Renting an apartment is one of the first things to tackle when moving out on your own. Like most things in life, being well-prepared can make the process much easier and more successful. This first-time apartment renter's guide will take you through everything you need to know about finding the right apartment for you.
If you are renting an apartment on your own for the first time, start by figuring out how much rent you can afford. This exercise is a really good way to get a clear understanding of how far your income will stretch for all your expenses, including rent, utilities, insurance, food, gas and any other debt payments you need to cover.
The average rent on one-bedroom apartments rose by about 3 percent nationally in 2019.
Most financial experts recommend that you spend no more than 30 percent of your gross (before tax) monthly income on housing. Many landlords state on rental applications that they want an applicant's gross income to be three times greater than the rent.
Read more: How Much Rent Can I Afford
The 50-20-30 rule is not just for renters. This is an overall budgeting recommendation for spending your after-tax income on specific expenses. According to this rule, 50 percent of your net income should go toward "needs" like rent and bills (such as utilities and insurance, car expenses, etc.), 20 percent towards savings and 30 percent towards "wants" like shopping, eating out, entertainment, hobbies and vacations.
Read more: Best Budgeting Tools For Renters
Would a studio, one-bedroom or two-bedroom be best for you? If you are planning on living by yourself, can you manage a studio? Living in a little less space will typically cost you less with everything, including rent, utilities and furnishings. Saving a couple hundred dollars a month can help keep your budget on track.
On the other hand, If you are planning on having a roommate, the additional expense of a larger place can be offset by sharing the cost of rent as well as expenses like utilities and groceries.
When picking a location to live, think about these five things:
Since this is the first time you are renting, your potential landlord or rental agent will be using your application and the documents you provide to predict what kind of renter you will be.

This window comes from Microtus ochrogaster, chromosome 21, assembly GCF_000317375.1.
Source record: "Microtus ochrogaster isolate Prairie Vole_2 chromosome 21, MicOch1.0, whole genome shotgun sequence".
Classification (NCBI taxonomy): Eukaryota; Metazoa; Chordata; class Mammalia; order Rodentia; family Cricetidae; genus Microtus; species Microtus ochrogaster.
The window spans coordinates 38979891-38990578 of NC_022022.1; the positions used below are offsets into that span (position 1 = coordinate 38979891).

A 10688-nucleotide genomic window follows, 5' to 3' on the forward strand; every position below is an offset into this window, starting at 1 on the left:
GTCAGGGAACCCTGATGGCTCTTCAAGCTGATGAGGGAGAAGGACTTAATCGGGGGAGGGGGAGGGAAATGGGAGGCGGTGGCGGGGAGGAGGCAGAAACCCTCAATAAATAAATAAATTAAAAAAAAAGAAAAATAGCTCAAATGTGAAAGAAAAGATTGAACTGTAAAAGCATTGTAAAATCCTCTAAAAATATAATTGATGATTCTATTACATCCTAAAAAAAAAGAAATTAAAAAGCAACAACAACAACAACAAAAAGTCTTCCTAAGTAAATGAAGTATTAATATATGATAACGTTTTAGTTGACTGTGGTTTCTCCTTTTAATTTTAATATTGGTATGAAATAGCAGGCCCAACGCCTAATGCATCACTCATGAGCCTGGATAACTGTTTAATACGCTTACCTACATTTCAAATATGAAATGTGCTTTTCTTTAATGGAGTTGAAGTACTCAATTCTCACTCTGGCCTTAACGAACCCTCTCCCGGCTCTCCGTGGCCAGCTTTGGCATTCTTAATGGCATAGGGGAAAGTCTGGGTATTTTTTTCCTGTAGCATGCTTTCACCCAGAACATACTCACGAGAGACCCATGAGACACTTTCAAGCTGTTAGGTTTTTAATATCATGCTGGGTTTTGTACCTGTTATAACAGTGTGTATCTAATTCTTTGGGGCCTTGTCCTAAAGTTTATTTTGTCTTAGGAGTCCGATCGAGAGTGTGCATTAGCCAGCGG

Read more: The Rental Application Process
This is not an exhaustive list, but a good guide for documents you will almost always need:
Along with your application, you will need to:
Once you have a handle on how much you can afford for rent and some solid options for apartment communities, it's time to fill out a rental application. You can expect the application to have questions about your current job and salary, where you have lived before and if you have a co-signer.
Some rental markets — like San Francisco, New York City and Los Angeles — are very competitive. If you find the apartment you want, don't delay in getting the application started, and you can expect competition.
In general, the higher the rent, the higher your credit score will need to be. If you have been paying your credit cards or car payment on time each month, that's a good indicator to a landlord that you will be able to manage your rent payment.
If you don't have a perfect credit score, you can still get an apartment, but you will need to go the extra mile to prove to your potential landlord you can pay your rent on time.
Read more: Can You Rent An Apartment With Bad Credit
Simply put, a lease is an agreement between a renter and the landlord that spells out the conditions of the rental, including when the lease is up, rent per month, leasing terms, when the rent payment is due and renewal or termination terms. State laws regulating leases are varied, which means leases vary too. It's important to take the time to read and understand the lease before you sign it.
Read more: Understand Your Lease Before Signing It
Leases can vary in term length but are typically one year or month-to-month. All the financial terms of the lease will be spelled out, including specifics on the security deposit required, if pets are allowed and any fees associated and how late fees are handled. The lease typically spells out the apartment complex regulations for parking, guests, pets, keys, painting and decorating, smoking and subletting. Most leases also require residents to have renters insurance.
Read more: Do You Need Apartment Insurance?
A security deposit is required by most landlords for protection in case their tenants fail to pay rent or cause damage to the property beyond normal wear and tear. Typically, a security deposit is equal to one month's rent. If you keep your apartment in good condition, your security deposit (or a portion of it depending on state law) should be returned to you within a certain time frame after you move out.
Read more: Security Deposits: What To Expect
Although renting your first apartment takes some effort, doing your homework ahead of time can help simplify and shorten your search and smooth out the process once you are ready to apply.
If you are renting in a major city, can help prioritize your search to get to your shortlist fast with search tools. Also, be sure to read first-hand reviews from other renters to get the real pros and cons of an apartment community from a renters' perspective.